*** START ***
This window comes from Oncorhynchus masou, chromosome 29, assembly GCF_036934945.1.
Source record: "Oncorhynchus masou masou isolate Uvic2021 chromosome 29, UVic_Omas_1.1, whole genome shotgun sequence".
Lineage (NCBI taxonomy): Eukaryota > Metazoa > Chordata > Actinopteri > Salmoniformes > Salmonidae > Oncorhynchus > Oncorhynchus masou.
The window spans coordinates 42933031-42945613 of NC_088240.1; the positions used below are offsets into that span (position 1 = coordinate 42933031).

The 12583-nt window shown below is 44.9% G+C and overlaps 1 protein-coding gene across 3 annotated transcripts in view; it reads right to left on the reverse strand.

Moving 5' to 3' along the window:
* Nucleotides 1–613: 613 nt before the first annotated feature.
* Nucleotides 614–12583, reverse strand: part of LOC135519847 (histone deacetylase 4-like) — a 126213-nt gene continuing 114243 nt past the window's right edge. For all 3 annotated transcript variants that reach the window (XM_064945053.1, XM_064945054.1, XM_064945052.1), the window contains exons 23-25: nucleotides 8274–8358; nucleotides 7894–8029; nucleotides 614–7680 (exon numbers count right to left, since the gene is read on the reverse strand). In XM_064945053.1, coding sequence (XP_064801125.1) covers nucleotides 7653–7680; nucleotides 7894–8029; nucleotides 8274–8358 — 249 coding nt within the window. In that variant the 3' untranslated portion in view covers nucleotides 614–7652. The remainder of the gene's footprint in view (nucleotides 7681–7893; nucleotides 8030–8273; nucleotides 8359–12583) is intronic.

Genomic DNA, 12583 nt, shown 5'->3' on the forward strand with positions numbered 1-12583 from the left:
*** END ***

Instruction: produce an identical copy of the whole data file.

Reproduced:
This window comes from Oncorhynchus masou, chromosome 29, assembly GCF_036934945.1.
Source record: "Oncorhynchus masou masou isolate Uvic2021 chromosome 29, UVic_Omas_1.1, whole genome shotgun sequence".
Lineage (NCBI taxonomy): Eukaryota > Metazoa > Chordata > Actinopteri > Salmoniformes > Salmonidae > Oncorhynchus > Oncorhynchus masou.
The window spans coordinates 42933031-42945613 of NC_088240.1; the positions used below are offsets into that span (position 1 = coordinate 42933031).

The 12583-nt window shown below is 44.9% G+C and overlaps 1 protein-coding gene across 3 annotated transcripts in view; it reads right to left on the reverse strand.

Moving 5' to 3' along the window:
* Nucleotides 1–613: 613 nt before the first annotated feature.
* Nucleotides 614–12583, reverse strand: part of LOC135519847 (histone deacetylase 4-like) — a 126213-nt gene continuing 114243 nt past the window's right edge. For all 3 annotated transcript variants that reach the window (XM_064945053.1, XM_064945054.1, XM_064945052.1), the window contains exons 23-25: nucleotides 8274–8358; nucleotides 7894–8029; nucleotides 614–7680 (exon numbers count right to left, since the gene is read on the reverse strand). In XM_064945053.1, coding sequence (XP_064801125.1) covers nucleotides 7653–7680; nucleotides 7894–8029; nucleotides 8274–8358 — 249 coding nt within the window. In that variant the 3' untranslated portion in view covers nucleotides 614–7652. The remainder of the gene's footprint in view (nucleotides 7681–7893; nucleotides 8030–8273; nucleotides 8359–12583) is intronic.

Genomic DNA, 12583 nt, shown 5'->3' on the forward strand with positions numbered 1-12583 from the left: